Parc-Extension rally against domestic violence calls for legislative changes

·2 min read
The South Asian Women Community Centre organized the rally, denouncing violence against women.  (Matt D'Amours/CBC - image credit)
The South Asian Women Community Centre organized the rally, denouncing violence against women. (Matt D'Amours/CBC - image credit)

Montrealers gathered at Parc-Extension Metro Friday to denounce intimate partner violence amid the wave of slain women in Quebec.

Organized by the South Asian Women's Community Centre (SAWCC), the rally comes in the wake of the killing of Rajinder Prabhneed Kaur, 32, in Parc-Extension — or Park Ex, as it is known to many Montrealers.

"It's not a women's problem. It's a societal problem. It's a public health issue," Dolores Chew, executive council member of the SAWCC, said. "Unfortunately this is not the first time that this has happened, not just in our South Asian communities but the wider community."

Matt D'Amours/CBC
Matt D'Amours/CBC

"We need to grieve but we also need to say that we have to work collectively to do something about it."

Although police don't know the exact circumstances of Kaur's death, they believe her partner, Navdeep Sign Ghotra, 30, killed her.

Officers found Kaur's body in a home on Birnam Street on July 19, after receiving a 911 call at around 5 p.m. Ghotra's body was pulled from the Rivière des Prairies earlier this week.

Matt D'Amours/CBC
Matt D'Amours/CBC

Around 40 people, including Samiha Hossain, a volunteer with Comité d'action Parc-Extension (CAPE), the neighbourhood housing committee, marched by Kaur's apartment to draw attention to her death.

"We need to remember those we have lost throughout the years," she said. "But also be there in solidarity for those that should be [at the march] with us but aren't because they are suffering in silence."

Counc. Mary Deros says she was shocked to find out the homicide happened blocks away from her house.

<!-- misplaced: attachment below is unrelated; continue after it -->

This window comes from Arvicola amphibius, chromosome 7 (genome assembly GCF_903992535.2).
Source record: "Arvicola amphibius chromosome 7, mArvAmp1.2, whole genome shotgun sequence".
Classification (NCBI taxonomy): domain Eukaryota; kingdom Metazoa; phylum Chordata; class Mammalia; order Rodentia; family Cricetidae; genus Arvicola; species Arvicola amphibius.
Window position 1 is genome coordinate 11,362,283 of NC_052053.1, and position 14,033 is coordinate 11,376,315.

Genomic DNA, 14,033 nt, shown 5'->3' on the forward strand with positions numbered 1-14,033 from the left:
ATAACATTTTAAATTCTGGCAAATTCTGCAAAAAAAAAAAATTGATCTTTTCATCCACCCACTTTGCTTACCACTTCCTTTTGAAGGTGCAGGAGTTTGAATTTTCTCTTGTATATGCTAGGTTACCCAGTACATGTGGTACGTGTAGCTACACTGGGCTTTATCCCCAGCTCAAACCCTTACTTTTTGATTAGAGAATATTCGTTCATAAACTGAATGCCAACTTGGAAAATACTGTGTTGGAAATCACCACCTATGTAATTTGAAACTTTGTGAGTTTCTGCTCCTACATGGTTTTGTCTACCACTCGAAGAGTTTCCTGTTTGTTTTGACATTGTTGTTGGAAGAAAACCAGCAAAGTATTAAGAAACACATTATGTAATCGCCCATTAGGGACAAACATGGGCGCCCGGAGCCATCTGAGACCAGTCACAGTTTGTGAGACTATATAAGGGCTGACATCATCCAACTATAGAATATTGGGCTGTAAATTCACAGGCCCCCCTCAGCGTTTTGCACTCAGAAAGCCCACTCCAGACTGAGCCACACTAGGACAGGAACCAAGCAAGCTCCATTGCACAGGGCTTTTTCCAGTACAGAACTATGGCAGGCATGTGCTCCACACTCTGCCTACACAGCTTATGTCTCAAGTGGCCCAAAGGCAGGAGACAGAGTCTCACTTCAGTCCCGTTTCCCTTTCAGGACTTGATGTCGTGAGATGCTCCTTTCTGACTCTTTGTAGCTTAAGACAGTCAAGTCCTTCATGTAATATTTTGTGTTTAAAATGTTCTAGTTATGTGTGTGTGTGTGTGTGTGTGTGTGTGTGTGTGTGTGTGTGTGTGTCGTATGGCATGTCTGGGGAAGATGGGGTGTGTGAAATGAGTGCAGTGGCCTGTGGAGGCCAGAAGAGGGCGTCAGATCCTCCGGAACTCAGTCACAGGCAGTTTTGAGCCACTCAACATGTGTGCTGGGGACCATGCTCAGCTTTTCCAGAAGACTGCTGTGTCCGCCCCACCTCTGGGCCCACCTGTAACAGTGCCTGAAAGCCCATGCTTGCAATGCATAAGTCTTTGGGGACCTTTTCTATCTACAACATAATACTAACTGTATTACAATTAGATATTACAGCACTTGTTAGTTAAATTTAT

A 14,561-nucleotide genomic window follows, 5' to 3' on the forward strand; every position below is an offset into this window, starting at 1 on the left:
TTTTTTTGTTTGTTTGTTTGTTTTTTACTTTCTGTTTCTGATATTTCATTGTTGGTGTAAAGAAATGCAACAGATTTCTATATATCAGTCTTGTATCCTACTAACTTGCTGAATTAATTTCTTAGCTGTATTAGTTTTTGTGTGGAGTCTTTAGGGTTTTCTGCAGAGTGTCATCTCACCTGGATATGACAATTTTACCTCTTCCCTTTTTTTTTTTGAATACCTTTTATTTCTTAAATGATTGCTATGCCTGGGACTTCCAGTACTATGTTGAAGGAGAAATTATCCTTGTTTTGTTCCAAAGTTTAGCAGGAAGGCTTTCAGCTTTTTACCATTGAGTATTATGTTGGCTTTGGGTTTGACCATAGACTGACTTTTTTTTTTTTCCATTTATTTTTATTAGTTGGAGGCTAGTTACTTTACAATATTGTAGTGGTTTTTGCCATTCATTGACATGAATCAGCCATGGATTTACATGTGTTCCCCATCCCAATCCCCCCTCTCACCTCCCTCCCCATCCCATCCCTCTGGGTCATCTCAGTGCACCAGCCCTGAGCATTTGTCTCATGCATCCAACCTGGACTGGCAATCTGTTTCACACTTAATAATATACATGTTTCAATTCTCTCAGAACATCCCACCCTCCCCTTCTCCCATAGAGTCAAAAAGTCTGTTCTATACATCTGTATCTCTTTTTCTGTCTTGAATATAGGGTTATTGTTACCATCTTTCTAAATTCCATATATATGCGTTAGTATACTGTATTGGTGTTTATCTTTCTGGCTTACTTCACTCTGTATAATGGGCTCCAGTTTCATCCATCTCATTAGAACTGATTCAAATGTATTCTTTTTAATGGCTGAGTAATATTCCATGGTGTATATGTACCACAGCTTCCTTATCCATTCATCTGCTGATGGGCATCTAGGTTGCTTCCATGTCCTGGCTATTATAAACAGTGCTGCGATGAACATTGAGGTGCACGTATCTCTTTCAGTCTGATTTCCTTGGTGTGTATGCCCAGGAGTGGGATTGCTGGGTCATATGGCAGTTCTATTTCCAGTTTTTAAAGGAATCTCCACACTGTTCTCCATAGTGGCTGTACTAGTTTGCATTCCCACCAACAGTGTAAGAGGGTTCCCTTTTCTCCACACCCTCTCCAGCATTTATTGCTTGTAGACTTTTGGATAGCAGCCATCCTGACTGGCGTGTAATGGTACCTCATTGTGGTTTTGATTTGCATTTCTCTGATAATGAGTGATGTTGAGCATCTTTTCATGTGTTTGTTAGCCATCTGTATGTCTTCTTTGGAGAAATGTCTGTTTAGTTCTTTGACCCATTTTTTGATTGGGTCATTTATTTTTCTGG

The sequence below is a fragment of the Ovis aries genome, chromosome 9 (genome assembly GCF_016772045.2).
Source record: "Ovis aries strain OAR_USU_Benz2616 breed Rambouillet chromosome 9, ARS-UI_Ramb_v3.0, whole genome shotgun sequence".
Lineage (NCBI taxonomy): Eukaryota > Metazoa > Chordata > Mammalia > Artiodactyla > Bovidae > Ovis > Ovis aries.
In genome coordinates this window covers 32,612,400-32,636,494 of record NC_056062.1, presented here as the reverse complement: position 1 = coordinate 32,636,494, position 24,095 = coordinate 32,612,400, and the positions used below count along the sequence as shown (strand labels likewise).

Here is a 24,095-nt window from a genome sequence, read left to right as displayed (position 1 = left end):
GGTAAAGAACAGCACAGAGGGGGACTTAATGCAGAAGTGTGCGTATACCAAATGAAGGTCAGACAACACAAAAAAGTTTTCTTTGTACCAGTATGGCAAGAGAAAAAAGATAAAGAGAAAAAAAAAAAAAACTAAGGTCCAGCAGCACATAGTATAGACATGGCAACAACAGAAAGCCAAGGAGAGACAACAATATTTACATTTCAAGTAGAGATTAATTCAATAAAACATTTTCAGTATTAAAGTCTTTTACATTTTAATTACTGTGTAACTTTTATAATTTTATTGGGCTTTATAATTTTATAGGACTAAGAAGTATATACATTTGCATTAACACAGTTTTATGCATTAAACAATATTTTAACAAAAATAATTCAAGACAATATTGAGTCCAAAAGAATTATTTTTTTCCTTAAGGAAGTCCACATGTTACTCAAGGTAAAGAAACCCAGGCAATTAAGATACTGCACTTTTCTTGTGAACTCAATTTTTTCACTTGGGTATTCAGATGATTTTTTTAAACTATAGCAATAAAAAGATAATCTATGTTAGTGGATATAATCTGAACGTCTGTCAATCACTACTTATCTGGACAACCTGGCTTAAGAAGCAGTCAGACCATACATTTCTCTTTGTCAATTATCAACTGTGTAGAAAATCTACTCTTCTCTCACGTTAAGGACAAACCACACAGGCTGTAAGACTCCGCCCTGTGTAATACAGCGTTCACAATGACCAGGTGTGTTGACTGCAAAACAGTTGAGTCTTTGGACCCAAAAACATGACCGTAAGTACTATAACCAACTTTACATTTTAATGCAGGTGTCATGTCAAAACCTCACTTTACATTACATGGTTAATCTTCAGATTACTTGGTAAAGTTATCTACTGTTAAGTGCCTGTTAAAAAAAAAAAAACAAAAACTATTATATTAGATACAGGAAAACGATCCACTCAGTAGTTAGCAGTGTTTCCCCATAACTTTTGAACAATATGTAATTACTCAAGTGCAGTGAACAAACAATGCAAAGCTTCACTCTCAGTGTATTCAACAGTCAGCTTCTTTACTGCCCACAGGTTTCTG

"I am very much concerned that today in 2021, we have a lot more cases about abuse," she said. "It's also verbal abuse that leaves, unfortunately, markings in women's minds ... it's not visible, but it's very demeaning and they carry this for the rest of their lives."

Legislation is essential

For advocate and domestic abuse survivor Svetlana Chernienko, only legislative changes could significantly protect potential victims of intimate partner violence.

Chernienko says authorities should psychologically evaluate abusers and keep them in custody for 90 days to ensure they're ready to be reintegrated into society — and to respect restraining orders.

"If they have psychological're releasing this person to go back out and do worse," she said. "They're not going to abide by the laws. If the laws were stronger from that point, I think somebody will think about going even further."

Matt D'Amours/CBC
Matt D'Amours/CBC

Chernienko, who also led the march for Rebekah Harry, a 29-year old woman whose partner has been charged in her death in the spring, says it's disheartening to see the lack of government response on the legal front to protect women.

"Putting together these services and programs and giving money — it's not enough," she said. "We need to change it at that [legislative] level so we don't have anymore women die."

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